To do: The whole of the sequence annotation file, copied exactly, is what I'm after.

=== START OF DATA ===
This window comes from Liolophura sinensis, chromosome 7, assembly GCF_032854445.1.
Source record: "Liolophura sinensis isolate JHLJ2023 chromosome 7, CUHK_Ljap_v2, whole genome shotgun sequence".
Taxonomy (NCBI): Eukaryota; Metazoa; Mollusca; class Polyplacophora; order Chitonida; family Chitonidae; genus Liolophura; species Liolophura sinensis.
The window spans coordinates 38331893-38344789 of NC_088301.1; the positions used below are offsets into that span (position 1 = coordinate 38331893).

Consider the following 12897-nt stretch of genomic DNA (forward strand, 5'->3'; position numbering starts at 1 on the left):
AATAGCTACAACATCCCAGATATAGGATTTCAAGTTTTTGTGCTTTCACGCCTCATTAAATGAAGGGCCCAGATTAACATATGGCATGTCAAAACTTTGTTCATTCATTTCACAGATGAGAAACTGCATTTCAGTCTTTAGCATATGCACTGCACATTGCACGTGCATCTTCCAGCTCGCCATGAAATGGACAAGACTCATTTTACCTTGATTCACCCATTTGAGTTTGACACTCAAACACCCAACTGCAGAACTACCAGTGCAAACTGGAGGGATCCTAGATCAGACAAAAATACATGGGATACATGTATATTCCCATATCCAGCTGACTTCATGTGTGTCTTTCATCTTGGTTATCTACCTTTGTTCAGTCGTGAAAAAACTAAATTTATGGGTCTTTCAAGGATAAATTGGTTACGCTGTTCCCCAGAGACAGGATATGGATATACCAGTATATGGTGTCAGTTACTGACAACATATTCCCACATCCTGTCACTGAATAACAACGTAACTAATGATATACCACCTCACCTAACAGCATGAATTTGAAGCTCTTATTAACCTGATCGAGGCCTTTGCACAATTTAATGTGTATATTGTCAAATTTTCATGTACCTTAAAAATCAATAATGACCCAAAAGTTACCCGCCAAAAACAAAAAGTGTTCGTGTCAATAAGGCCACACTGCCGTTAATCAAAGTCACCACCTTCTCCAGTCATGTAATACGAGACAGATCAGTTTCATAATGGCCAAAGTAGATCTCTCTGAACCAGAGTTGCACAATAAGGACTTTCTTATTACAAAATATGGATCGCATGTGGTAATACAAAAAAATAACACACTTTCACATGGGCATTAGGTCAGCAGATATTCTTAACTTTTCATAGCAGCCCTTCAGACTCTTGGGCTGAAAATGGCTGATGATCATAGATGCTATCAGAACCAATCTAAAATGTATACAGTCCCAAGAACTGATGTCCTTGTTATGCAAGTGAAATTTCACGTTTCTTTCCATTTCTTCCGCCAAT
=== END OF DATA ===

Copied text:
This window comes from Liolophura sinensis, chromosome 7, assembly GCF_032854445.1.
Source record: "Liolophura sinensis isolate JHLJ2023 chromosome 7, CUHK_Ljap_v2, whole genome shotgun sequence".
Taxonomy (NCBI): Eukaryota; Metazoa; Mollusca; class Polyplacophora; order Chitonida; family Chitonidae; genus Liolophura; species Liolophura sinensis.
The window spans coordinates 38331893-38344789 of NC_088301.1; the positions used below are offsets into that span (position 1 = coordinate 38331893).

Consider the following 12897-nt stretch of genomic DNA (forward strand, 5'->3'; position numbering starts at 1 on the left):
AATAGCTACAACATCCCAGATATAGGATTTCAAGTTTTTGTGCTTTCACGCCTCATTAAATGAAGGGCCCAGATTAACATATGGCATGTCAAAACTTTGTTCATTCATTTCACAGATGAGAAACTGCATTTCAGTCTTTAGCATATGCACTGCACATTGCACGTGCATCTTCCAGCTCGCCATGAAATGGACAAGACTCATTTTACCTTGATTCACCCATTTGAGTTTGACACTCAAACACCCAACTGCAGAACTACCAGTGCAAACTGGAGGGATCCTAGATCAGACAAAAATACATGGGATACATGTATATTCCCATATCCAGCTGACTTCATGTGTGTCTTTCATCTTGGTTATCTACCTTTGTTCAGTCGTGAAAAAACTAAATTTATGGGTCTTTCAAGGATAAATTGGTTACGCTGTTCCCCAGAGACAGGATATGGATATACCAGTATATGGTGTCAGTTACTGACAACATATTCCCACATCCTGTCACTGAATAACAACGTAACTAATGATATACCACCTCACCTAACAGCATGAATTTGAAGCTCTTATTAACCTGATCGAGGCCTTTGCACAATTTAATGTGTATATTGTCAAATTTTCATGTACCTTAAAAATCAATAATGACCCAAAAGTTACCCGCCAAAAACAAAAAGTGTTCGTGTCAATAAGGCCACACTGCCGTTAATCAAAGTCACCACCTTCTCCAGTCATGTAATACGAGACAGATCAGTTTCATAATGGCCAAAGTAGATCTCTCTGAACCAGAGTTGCACAATAAGGACTTTCTTATTACAAAATATGGATCGCATGTGGTAATACAAAAAAATAACACACTTTCACATGGGCATTAGGTCAGCAGATATTCTTAACTTTTCATAGCAGCCCTTCAGACTCTTGGGCTGAAAATGGCTGATGATCATAGATGCTATCAGAACCAATCTAAAATGTATACAGTCCCAAGAACTGATGTCCTTGTTATGCAAGTGAAATTTCACGTTTCTTTCCATTTCTTCCGCCAAT